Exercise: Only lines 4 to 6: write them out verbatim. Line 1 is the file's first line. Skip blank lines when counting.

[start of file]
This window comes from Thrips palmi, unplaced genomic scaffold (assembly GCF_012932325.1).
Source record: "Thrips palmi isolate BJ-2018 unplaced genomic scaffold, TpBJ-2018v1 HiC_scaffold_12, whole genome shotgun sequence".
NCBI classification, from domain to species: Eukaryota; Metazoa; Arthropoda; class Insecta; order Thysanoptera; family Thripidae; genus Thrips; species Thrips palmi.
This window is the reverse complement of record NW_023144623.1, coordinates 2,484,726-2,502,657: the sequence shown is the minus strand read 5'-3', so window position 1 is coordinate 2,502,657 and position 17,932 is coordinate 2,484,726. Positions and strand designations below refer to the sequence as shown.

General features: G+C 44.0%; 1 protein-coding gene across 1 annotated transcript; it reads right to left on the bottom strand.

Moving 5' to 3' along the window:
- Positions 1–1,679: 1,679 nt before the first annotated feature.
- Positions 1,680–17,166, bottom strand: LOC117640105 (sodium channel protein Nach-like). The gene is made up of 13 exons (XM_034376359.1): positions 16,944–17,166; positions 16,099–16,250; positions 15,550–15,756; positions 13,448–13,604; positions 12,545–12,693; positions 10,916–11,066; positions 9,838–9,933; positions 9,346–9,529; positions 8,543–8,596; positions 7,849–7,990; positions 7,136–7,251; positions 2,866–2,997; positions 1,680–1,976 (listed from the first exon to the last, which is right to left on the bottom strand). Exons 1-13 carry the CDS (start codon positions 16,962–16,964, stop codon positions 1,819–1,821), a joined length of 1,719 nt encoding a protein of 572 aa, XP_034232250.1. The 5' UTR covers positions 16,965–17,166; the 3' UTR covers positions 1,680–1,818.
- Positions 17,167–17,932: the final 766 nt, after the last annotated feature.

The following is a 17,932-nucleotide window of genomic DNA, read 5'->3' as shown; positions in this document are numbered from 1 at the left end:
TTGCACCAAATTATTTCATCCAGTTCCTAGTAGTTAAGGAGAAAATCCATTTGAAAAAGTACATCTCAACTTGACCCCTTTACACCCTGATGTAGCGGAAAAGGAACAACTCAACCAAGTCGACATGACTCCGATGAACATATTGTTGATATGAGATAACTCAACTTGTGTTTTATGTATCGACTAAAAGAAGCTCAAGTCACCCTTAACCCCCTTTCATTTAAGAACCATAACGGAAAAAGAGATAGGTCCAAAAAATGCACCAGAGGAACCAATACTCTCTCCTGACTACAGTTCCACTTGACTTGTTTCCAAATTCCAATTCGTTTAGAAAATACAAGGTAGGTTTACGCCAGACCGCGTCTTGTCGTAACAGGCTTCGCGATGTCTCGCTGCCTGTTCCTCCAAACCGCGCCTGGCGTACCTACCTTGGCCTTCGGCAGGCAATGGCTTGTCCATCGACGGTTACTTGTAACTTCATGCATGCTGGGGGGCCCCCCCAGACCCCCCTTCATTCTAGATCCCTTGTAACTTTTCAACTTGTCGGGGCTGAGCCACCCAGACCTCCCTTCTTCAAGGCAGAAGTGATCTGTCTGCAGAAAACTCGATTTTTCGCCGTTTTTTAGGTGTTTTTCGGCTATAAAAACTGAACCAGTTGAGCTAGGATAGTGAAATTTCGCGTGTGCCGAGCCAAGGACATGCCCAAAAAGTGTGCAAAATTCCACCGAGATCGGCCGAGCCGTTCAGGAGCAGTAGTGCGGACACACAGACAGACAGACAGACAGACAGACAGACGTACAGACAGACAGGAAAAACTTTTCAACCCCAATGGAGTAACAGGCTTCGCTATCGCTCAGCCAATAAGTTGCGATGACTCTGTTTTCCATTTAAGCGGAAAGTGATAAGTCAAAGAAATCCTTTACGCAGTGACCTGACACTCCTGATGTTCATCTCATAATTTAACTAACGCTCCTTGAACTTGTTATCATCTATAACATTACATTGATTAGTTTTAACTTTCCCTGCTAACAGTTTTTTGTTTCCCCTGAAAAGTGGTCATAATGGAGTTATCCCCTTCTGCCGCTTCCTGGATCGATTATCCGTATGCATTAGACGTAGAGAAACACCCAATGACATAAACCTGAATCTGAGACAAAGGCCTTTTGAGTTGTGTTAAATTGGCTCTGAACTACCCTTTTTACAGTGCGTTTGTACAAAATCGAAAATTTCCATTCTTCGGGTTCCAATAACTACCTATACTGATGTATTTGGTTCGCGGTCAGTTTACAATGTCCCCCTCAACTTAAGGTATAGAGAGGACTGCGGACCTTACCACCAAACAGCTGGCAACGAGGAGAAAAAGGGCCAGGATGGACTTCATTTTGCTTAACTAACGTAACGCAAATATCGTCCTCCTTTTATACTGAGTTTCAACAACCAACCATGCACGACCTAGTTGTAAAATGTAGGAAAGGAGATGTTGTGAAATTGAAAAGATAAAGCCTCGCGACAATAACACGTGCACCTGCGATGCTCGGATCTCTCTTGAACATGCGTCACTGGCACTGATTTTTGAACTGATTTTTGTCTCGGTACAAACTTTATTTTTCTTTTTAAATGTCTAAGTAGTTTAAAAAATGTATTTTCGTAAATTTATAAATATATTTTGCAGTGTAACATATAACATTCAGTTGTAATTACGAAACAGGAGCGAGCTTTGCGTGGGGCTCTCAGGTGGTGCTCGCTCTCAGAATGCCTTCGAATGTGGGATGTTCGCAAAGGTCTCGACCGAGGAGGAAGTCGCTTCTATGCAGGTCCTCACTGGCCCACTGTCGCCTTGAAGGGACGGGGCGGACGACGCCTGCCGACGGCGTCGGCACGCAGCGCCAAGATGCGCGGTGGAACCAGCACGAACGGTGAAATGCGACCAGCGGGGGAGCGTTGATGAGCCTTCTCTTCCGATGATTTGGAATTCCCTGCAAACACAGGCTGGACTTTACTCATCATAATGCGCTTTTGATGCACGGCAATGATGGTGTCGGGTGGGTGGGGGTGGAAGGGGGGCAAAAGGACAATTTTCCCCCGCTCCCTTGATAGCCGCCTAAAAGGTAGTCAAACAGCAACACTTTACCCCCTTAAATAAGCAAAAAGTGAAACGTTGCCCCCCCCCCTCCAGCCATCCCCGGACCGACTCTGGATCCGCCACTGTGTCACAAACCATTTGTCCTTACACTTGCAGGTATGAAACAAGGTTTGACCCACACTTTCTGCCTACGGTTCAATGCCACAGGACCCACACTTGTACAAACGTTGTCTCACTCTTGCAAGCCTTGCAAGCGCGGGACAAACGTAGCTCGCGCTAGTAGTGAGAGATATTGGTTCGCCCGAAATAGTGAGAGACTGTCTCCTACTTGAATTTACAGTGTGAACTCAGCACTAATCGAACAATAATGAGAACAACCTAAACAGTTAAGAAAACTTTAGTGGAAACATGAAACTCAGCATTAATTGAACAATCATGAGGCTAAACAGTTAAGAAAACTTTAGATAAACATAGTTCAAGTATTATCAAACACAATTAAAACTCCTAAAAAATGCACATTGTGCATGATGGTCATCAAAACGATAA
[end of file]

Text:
This window is the reverse complement of record NW_023144623.1, coordinates 2,484,726-2,502,657: the sequence shown is the minus strand read 5'-3', so window position 1 is coordinate 2,502,657 and position 17,932 is coordinate 2,484,726. Positions and strand designations below refer to the sequence as shown.

General features: G+C 44.0%; 1 protein-coding gene across 1 annotated transcript; it reads right to left on the bottom strand.

Moving 5' to 3' along the window: